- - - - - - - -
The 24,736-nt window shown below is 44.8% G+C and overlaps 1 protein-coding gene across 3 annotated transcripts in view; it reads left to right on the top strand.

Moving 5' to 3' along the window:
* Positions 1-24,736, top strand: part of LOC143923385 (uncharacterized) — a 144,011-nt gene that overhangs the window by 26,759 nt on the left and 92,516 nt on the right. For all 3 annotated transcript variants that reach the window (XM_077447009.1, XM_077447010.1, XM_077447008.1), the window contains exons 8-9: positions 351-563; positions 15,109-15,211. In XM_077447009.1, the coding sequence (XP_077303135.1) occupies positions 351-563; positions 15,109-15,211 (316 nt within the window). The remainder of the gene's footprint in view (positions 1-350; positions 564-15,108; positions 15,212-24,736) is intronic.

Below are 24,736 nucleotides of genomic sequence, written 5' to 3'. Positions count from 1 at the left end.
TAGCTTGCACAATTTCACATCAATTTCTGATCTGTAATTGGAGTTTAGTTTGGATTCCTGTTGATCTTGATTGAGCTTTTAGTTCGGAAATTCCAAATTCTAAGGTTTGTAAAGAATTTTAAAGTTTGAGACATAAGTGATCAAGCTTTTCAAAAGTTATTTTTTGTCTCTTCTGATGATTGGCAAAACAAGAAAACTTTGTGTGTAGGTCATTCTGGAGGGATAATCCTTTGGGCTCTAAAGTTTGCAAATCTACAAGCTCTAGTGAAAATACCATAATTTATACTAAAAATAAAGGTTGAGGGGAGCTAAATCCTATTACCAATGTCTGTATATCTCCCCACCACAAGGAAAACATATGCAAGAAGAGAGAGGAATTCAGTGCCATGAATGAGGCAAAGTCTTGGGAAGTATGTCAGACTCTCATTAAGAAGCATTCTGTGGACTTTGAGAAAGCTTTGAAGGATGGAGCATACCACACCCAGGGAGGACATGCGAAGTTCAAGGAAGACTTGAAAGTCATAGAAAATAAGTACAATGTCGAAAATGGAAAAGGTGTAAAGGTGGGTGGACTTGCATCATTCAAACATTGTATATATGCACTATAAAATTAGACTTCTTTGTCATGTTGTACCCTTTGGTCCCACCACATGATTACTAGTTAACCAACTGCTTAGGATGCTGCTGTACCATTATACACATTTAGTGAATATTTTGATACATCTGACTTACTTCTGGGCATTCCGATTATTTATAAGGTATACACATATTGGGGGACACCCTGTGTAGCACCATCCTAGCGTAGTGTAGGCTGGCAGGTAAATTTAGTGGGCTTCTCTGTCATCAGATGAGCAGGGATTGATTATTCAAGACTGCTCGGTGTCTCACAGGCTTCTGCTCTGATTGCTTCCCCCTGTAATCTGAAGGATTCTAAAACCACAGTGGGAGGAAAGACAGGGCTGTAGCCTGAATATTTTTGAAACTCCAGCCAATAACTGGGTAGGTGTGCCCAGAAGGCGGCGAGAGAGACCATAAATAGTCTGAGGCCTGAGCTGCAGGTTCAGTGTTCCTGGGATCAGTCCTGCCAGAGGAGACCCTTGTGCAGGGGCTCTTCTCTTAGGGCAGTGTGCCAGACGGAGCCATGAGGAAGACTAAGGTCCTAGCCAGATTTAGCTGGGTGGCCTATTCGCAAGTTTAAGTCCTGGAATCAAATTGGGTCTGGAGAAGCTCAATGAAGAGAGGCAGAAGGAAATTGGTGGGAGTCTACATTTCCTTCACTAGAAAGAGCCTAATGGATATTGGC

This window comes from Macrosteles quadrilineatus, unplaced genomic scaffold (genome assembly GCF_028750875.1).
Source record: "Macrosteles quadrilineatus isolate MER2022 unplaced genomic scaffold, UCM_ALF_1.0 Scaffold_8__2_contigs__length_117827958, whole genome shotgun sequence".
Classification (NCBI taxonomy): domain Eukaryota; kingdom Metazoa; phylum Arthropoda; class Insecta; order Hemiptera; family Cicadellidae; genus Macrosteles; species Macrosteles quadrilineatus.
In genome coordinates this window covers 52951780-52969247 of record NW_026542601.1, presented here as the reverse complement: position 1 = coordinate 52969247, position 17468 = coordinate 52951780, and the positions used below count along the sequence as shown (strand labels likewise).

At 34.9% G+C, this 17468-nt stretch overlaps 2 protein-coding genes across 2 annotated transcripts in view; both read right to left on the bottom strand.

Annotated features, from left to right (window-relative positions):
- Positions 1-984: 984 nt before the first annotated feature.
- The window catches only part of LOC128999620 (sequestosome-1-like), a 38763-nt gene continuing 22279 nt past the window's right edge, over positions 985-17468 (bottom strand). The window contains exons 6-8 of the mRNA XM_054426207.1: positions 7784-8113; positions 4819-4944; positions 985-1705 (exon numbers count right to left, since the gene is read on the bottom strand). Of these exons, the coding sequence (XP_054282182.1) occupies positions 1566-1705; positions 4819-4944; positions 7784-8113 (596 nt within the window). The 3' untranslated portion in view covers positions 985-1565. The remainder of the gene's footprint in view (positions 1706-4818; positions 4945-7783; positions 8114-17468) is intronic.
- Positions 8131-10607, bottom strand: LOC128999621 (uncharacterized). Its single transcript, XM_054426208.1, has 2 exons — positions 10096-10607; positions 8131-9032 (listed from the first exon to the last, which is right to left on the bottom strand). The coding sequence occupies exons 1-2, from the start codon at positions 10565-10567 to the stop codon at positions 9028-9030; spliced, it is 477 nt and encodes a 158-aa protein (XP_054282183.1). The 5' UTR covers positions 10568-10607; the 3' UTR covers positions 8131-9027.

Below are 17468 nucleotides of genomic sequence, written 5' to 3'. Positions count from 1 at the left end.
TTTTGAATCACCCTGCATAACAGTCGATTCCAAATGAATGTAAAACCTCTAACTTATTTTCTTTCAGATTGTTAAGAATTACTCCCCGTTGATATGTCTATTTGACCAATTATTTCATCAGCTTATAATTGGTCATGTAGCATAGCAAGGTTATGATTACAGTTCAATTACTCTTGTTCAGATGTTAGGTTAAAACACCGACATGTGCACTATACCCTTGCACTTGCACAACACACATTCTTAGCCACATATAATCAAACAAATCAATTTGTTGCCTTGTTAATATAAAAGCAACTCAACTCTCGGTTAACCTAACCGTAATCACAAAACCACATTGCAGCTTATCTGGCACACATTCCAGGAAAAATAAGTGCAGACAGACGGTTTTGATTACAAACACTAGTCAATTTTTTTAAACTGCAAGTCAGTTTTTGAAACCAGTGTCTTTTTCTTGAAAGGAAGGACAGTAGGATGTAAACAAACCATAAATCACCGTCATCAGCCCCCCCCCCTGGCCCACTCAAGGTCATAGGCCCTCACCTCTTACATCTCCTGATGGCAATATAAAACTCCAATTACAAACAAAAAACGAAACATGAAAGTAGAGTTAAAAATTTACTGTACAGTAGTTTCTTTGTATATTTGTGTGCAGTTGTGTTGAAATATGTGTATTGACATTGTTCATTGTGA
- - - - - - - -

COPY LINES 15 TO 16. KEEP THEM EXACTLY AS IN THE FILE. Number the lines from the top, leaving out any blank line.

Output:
Below are 17468 nucleotides of genomic sequence, written 5' to 3'. Positions count from 1 at the left end.
TTTTGAATCACCCTGCATAACAGTCGATTCCAAATGAATGTAAAACCTCTAACTTATTTTCTTTCAGATTGTTAAGAATTACTCCCCGTTGATATGTCTATTTGACCAATTATTTCATCAGCTTATAATTGGTCATGTAGCATAGCAAGGTTATGATTACAGTTCAATTACTCTTGTTCAGATGTTAGGTTAAAACACCGACATGTGCACTATACCCTTGCACTTGCACAACACACATTCTTAGCCACATATAATCAAACAAATCAATTTGTTGCCTTGTTAATATAAAAGCAACTCAACTCTCGGTTAACCTAACCGTAATCACAAAACCACATTGCAGCTTATCTGGCACACATTCCAGGAAAAATAAGTGCAGACAGACGGTTTTGATTACAAACACTAGTCAATTTTTTTAAACTGCAAGTCAGTTTTTGAAACCAGTGTCTTTTTCTTGAAAGGAAGGACAGTAGGATGTAAACAAACCATAAATCACCGTCATCAGCCCCCCCCCCTGGCCCACTCAAGGTCATAGGCCCTCACCTCTTACATCTCCTGATGGCAATATAAAACTCCAATTACAAACAAAAAACGAAACATGAAAGTAGAGTTAAAAATTTACTGTACAGTAGTTTCTTTGTATATTTGTGTGCAGTTGTGTTGAAATATGTGTATTGACATTGTTCATTGTGA